Monday, September 12, 2011

How IIS Servo Technology Helps You Get a Good Night’s Rest

Our servo-driven technology helps many bedding manufacturers provide consumers with a good night’s sleep. For instance, ABM International, Inc., a leading manufacturer of quilting machinery that produces comforters and pillow shams, has been an IIS customer since 1998. ABM International is a top distributor of the first fully automatic vertical quilting machine, aptly named the Robo-Quilter. The Robo-Quilter employs IIS servo controllers for more efficient production of quilted bedding products.

This state-of-the-art equipment uses only 1/6 of the floor space of a traditional panel quilter. In fact, four Robo-Quilters can fit into the same area currently occupied by a single, conventional quilting machine. Beyond saving floor space, the Robo-Quilter reduces labor costs by 75% and increases productivity by 25%. Servo controlled auto index conveyors provide hands-free positioning of comforters into a sewing area, while servo driven automatic racking eliminates operator interference and fatigue. Only one operator is needed to run up to three automatic quilting machines. Our IIS servos make quilting so efficient and easy, major bedding distributors— such as Serta and Sealy—use our technology to manipulate the needles that produce elaborate quilting patterns found on their deluxe mattress covers.

So, when you snuggle into bed tonight, you are most likely lying on products that have been manufactured using advanced IIS servo technology. Our automation equipment helps bedding manufacturers ensure a comfortable night’s rest for thousands of individuals. Sweet dreams!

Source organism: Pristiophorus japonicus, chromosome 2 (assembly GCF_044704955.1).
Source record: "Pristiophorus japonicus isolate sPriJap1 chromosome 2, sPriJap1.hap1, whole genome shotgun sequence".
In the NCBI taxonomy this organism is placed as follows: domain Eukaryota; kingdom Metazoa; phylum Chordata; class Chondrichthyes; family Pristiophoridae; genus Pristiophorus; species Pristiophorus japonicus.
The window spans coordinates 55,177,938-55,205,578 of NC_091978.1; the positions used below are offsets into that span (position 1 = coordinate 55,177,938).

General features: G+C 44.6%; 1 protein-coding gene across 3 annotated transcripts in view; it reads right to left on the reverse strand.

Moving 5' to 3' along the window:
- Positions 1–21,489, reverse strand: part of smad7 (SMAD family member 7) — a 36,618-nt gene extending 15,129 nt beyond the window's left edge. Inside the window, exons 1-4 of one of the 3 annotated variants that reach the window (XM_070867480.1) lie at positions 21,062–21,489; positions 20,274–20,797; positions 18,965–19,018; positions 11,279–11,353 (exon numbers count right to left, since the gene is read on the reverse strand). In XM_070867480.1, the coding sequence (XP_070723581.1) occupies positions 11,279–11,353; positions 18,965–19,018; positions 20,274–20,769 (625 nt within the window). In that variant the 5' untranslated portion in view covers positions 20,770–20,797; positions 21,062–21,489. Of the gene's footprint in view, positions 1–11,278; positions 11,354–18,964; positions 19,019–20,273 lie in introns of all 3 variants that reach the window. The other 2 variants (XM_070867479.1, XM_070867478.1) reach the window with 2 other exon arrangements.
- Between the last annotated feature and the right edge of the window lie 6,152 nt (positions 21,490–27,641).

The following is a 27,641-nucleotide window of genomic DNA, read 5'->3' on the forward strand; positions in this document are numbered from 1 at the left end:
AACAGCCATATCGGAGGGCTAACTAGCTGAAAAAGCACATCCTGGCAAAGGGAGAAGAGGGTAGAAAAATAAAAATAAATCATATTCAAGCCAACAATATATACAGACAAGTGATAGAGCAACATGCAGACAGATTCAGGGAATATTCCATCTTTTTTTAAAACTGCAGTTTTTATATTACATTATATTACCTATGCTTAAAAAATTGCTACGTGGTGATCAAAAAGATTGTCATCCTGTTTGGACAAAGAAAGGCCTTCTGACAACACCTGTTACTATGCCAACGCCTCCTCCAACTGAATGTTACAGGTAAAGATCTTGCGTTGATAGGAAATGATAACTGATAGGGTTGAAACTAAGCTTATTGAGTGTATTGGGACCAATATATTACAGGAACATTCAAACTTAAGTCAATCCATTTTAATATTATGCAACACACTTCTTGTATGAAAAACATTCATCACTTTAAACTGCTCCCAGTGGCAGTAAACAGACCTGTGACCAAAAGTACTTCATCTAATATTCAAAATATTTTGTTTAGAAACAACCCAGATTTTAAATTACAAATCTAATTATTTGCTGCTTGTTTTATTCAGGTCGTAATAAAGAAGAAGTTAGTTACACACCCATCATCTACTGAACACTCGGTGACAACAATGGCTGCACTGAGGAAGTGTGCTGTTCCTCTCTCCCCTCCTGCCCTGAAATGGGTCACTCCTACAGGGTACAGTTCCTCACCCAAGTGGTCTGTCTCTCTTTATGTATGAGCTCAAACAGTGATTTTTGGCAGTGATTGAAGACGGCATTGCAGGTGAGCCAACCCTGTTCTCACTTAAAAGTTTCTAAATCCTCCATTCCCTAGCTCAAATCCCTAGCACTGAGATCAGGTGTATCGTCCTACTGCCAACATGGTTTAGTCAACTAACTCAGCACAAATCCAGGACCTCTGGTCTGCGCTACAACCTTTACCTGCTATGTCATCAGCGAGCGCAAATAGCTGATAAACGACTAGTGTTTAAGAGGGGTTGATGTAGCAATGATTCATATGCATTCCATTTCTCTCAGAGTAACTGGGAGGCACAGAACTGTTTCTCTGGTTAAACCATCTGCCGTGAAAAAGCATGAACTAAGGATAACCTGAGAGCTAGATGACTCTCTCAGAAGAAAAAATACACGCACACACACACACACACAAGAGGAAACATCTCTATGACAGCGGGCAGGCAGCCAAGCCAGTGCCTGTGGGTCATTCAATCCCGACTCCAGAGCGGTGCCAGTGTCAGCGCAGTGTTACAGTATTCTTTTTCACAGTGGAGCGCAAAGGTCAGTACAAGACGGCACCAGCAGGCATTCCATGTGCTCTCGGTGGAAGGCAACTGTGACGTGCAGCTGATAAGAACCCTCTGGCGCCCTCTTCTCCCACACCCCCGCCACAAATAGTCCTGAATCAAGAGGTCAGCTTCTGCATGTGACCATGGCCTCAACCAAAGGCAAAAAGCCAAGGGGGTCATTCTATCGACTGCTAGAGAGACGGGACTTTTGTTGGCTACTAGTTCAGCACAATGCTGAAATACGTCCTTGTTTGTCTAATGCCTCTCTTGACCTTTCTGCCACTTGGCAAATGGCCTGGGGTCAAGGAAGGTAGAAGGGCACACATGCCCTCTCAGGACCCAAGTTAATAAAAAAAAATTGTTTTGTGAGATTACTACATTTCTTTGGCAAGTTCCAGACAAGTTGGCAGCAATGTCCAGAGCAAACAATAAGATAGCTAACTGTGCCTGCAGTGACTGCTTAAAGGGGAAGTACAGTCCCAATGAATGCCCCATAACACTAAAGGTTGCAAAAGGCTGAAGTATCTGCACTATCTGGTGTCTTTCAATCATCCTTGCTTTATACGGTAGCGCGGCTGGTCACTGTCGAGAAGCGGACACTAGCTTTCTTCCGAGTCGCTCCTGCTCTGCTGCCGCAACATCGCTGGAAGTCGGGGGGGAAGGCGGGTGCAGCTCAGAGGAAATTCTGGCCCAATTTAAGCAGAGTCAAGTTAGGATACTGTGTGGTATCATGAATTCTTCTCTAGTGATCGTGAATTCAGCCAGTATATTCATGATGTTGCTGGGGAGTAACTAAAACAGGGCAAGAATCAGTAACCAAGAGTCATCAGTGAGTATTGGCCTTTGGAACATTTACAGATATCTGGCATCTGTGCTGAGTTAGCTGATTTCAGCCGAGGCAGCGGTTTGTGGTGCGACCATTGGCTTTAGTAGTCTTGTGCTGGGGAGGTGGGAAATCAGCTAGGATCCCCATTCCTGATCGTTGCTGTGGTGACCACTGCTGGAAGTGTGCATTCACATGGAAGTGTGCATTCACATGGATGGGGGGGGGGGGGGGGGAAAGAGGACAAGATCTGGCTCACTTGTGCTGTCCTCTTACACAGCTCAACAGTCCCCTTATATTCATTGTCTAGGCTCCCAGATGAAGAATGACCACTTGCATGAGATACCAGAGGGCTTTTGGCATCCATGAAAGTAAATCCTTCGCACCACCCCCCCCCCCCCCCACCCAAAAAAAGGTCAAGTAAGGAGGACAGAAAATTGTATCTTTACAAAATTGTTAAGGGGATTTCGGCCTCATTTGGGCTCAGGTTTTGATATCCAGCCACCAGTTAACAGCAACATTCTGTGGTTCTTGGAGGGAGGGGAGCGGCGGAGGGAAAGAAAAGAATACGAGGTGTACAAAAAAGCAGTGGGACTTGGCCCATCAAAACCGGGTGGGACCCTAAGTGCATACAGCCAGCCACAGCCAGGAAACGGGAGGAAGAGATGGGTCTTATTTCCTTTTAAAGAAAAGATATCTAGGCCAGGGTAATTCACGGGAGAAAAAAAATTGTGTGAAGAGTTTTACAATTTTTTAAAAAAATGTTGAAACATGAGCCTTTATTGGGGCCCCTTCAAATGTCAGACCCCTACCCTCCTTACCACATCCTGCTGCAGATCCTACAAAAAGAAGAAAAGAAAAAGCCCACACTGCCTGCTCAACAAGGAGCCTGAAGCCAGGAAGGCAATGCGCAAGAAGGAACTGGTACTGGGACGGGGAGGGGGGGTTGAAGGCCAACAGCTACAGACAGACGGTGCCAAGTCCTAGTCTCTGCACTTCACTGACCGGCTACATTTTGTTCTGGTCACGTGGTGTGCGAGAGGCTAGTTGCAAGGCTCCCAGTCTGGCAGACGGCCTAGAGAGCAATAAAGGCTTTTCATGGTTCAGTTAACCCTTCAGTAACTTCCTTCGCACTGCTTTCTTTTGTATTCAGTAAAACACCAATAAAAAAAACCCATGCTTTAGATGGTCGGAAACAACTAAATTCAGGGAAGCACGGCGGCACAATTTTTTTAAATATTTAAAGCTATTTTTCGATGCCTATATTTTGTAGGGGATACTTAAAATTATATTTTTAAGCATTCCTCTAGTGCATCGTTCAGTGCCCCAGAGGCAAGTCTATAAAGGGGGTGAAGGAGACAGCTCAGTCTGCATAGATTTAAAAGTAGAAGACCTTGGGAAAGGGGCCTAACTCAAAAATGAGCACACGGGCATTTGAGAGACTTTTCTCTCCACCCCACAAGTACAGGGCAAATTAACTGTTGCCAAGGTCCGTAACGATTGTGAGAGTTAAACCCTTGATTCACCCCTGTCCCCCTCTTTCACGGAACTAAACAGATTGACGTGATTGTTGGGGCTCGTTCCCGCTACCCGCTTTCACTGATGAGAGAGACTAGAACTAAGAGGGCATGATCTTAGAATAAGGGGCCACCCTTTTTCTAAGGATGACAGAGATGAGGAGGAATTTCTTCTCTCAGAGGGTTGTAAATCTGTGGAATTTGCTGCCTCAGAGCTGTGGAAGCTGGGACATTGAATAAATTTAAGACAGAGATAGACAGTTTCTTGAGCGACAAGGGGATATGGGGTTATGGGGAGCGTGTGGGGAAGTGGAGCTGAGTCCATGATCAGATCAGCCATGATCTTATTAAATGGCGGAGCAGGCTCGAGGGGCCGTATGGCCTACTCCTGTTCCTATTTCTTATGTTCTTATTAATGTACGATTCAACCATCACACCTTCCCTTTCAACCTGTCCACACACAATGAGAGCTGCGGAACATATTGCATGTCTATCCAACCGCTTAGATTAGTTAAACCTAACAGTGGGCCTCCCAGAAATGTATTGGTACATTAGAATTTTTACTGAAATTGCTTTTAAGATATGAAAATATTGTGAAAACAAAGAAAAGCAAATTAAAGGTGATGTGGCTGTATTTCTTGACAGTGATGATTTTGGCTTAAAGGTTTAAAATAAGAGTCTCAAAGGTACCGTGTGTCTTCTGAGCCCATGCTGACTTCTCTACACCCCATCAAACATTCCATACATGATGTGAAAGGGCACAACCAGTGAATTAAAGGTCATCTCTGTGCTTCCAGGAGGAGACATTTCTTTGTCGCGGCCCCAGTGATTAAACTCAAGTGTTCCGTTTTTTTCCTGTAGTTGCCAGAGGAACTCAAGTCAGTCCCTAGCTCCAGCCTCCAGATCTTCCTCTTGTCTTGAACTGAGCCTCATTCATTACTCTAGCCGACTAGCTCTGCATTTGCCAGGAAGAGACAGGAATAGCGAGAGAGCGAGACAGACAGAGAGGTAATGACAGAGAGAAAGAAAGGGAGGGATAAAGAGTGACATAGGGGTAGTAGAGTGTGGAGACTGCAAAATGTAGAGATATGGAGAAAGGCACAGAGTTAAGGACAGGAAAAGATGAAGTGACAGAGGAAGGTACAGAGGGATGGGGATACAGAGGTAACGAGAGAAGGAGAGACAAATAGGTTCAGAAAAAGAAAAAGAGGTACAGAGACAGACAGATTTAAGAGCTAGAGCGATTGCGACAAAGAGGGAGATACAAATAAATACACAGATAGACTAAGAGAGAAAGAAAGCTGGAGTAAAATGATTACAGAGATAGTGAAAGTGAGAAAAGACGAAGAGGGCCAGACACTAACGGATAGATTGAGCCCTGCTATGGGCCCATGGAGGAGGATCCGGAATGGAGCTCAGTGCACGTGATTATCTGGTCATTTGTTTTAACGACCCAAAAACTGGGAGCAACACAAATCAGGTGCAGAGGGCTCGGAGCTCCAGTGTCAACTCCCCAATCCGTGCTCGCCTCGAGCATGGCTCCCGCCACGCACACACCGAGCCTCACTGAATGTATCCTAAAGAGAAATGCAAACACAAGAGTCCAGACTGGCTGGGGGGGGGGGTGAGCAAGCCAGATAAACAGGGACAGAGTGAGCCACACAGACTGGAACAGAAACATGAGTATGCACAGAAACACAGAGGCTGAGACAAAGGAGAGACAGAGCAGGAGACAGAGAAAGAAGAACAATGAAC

Wednesday, September 7, 2011

How Servo Systems Improve Your Golf Game Part II

This blog is the second edition of a two-part series that describes how modern IIS servo technology helps golfers achieve a hole-in-one!

Last week, we described how IIS servos help golfers keep their game on par. Gil Barfield, former President of Big Bend Machine & Tool Company, used IIS servo technology to develop the CNC Prep Machine, a buffing machine that endowed golf balls with the smooth finish necessary for proper performance. This machine manufactured balls faster than ever, employing DeltaPro units to control the movement of the balls from one stage of the finishing process to another. However, Barfield’s company also developed a more technically advanced, secondary machine, named the Big Bend Seam Buffing Machine, which added additional automation features and replaced all DeltaPro units with a Toshiba SCARA robot.

With Barfield’s Big Bend Seam Buffing Machine, the finishing process is broken down into two basic processes: one process orients the golf balls while another process trims the runners. The Big Bend Seam Buffing Machine employs a Toshiba SCARA robot, which uses a walking beam motion, to advance several golf balls simultaneously through the various orienting and finishing stages. During the orient stage, golf balls are moved through a series of inspection stations that check the orientation of all balls. If a ball is properly oriented, the machine directs this ball to a rotary index table finishing station, complete with a lathe (cutter) station and two sanders. If a ball is not properly oriented, the ball is dropped into a “bad ball” chute. Only properly oriented balls reach the turret load station for final manufacturing.

Like the CNC Prep Machine, the Big Bend Seam Buffing Machine manufactures 33% more golf balls than traditional, pure-mechanical golf finishing equipment. Additionally, Barfield claims that his servo controlled finishing machines are more durable than conventional machinery that exclusively depends on mechanical controlled systems. Relying extensively on modern servo controls supplied by IIS, Barfield’s finishing machines help golf ball manufacturers achieve a “hole-in-one” for ultimate golf ball manufacturing efficiency.